Most people accept distractions and interruptions as just a part of doing business, but remote companies—like Gitlab, Zapier, Automattic, Basecamp, Buffer, and my company, Doist—have been embracing a more async approach to collaboration for years. Here are some of the core benefits of giving employees more control over when they connect to communicate with their team:
Control over the workday = happier, more productive employees. In an async environment, there are no set work hours. Employees have almost total control over how they structure their workdays to fit their lifestyles, biorhythms, and responsibilities (like childcare). Personally, I spend an hour with my son every morning, and no one inside my async organization notices.
High-quality communication versus knee-jerk responses. Async communication is admittedly slower, but it also tends to be higher quality. People learn to communicate more clearly and thoroughly to avoid unnecessary back-and-forths. They have the time to think through a particular problem or idea and provide more thoughtful responses. Instead of knee-jerk responses, people can reply when they’re ready.
Better planning leads to less stress. When last-minute, ASAP requests aren’t an option, advanced planning is a must. People learn to plan their workloads and collaborations more carefully in order to give enough time for coworkers to see and respond to their requests. This leads to less stressful and ultimately higher quality teamwork.
Deep work becomes the default. When employees don’t have to stay on top of each message as it comes in, they can block off large chunks of uninterrupted time to do the work that creates the most value for your organization. They can come back to process their messages in batches one to three times a day instead of bouncing back and forth between work and messages or meetings.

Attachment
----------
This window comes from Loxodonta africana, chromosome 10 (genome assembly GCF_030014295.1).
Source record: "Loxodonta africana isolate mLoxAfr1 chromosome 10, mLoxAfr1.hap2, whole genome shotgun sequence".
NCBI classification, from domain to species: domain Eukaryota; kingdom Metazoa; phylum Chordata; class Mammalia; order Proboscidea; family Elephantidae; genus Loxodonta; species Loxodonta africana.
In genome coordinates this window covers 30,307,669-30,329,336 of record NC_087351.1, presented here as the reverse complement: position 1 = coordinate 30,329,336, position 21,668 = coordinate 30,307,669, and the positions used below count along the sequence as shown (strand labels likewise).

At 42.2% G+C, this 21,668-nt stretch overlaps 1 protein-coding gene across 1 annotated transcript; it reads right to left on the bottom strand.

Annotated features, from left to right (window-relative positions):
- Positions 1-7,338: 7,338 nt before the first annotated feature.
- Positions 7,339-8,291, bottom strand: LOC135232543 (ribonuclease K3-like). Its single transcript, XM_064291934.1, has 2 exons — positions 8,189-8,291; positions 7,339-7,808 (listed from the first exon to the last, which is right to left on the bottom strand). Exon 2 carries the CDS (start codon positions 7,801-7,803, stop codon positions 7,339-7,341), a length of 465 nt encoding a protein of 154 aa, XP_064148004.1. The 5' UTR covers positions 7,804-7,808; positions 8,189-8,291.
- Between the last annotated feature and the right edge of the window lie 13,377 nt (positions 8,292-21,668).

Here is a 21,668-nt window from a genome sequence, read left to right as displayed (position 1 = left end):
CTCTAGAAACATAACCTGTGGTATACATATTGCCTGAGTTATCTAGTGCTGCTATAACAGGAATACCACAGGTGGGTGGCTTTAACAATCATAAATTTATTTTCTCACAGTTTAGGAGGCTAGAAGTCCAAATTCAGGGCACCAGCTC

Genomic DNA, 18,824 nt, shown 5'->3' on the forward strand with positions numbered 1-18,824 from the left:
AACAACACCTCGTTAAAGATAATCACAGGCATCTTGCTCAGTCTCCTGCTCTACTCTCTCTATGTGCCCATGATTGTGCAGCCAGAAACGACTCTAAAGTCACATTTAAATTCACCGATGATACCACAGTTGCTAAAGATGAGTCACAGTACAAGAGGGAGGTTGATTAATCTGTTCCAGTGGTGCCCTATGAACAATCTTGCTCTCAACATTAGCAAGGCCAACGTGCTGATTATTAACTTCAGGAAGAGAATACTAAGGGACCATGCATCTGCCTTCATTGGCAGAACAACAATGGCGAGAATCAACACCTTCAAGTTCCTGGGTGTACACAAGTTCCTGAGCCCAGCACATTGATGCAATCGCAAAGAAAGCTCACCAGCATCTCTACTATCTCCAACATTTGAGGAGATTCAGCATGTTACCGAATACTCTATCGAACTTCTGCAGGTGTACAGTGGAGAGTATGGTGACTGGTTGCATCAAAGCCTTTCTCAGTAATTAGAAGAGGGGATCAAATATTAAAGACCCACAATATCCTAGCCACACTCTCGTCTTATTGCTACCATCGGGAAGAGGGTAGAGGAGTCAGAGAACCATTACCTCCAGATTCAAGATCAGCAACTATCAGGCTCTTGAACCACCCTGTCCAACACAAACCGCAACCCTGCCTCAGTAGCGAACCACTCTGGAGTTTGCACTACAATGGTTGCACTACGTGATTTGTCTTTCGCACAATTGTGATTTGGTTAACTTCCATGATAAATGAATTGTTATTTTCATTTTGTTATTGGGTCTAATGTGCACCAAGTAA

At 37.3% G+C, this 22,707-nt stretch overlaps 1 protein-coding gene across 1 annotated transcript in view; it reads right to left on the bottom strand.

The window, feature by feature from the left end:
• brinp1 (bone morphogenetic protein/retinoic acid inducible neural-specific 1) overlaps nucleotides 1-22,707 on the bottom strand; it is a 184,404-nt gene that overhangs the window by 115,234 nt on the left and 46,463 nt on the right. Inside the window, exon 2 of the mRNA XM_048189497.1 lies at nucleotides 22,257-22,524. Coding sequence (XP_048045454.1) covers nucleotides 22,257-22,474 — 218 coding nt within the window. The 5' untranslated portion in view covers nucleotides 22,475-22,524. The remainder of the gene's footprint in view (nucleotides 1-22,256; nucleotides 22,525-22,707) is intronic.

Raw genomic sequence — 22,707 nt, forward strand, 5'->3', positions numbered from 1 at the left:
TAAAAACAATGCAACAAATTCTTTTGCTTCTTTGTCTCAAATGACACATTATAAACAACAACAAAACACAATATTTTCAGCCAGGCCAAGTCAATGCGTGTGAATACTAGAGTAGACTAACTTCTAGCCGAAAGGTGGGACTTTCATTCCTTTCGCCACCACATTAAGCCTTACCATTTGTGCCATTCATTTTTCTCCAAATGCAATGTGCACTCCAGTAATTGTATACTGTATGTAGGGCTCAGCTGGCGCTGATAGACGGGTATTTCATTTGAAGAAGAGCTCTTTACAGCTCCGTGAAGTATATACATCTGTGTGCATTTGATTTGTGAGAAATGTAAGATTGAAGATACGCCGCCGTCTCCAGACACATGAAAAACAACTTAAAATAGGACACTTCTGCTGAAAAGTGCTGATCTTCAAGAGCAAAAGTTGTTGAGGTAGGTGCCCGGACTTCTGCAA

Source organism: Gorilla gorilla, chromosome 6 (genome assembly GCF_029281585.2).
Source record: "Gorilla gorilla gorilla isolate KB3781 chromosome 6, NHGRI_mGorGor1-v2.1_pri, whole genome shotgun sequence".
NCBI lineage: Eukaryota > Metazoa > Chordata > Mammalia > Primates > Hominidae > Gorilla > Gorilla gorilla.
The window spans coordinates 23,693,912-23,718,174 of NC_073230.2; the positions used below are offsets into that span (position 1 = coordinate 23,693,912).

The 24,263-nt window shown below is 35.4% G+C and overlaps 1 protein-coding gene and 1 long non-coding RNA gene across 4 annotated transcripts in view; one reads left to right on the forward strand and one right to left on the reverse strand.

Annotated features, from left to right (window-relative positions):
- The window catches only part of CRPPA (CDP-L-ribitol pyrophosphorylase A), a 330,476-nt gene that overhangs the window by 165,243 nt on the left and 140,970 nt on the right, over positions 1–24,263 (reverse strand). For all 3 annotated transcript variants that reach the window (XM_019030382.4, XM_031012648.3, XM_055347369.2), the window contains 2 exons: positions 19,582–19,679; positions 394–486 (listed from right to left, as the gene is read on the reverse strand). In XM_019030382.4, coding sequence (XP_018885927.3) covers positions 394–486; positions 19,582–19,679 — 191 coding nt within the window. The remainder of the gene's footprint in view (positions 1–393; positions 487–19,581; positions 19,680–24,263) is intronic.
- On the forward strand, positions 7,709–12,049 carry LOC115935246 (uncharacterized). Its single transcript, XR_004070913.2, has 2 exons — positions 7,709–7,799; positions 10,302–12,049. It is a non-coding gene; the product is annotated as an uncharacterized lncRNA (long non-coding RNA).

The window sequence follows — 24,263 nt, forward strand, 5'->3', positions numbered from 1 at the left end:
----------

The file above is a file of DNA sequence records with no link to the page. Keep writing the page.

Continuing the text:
Automatic documentation and greater transparency. Because most communication in an async workplace happens in writing, key discussions and important information are documented automatically, particularly if you use a more team-oriented tool than email. It’s easier to find, reference, and share those conversations later.
Disconnecting at the end of the day isn’t penalized. When conversations happen asynchronously, people can disconnect fully at the end of the workday without fear of missing something important. They’re able to recharge, be present in their lives outside of work, and come back fresh the next day.
Async communication is less about the tools you use and more about the habits and expectations that come from the top. It requires that managers focus less on hours worked and more on the actual work being accomplished. It requires that they trust their employees to manage their time wisely and accept the fact that 24/7 connectivity isn’t good for employees’ wellbeing or the company’s long-term bottom line.
To start, evaluate which of your team meetings could happen in writing instead. Empower your teammates to say no to meetings they feel aren’t necessary or bow out of meetings where they don’t feel they’re adding value. Let your teammates know it’s ok to disconnect from your team communication tools—be it email or a chat app like Slack or Teams—during the workday in order to focus fully on their tasks. Set expectations for how quickly teammates should respond to messages on the order of hours, not minutes. And whatever you do, model the behavior you want to see and don’t send emails or messages to your teammates outside of your own work hours.
Async can’t, and shouldn’t, become your team’s only form of communication. Face-to-face connection is still important, now more than ever. There’s a reason remote companies including my own spend thousands of dollars every year on team retreats. Video meetings and just-for-fun group chats are indispensable tools for bringing teams together. But real-time communication should be the exception, not the rule, and never the default expectation.
The companies that don’t require their employees to be always-on—who balance collaborative demands with space for deep work, who provide flexibility in both work hours and location, and who allow employees to disconnect fully when their workday is done—will be the ones who come out of this crisis stronger than before.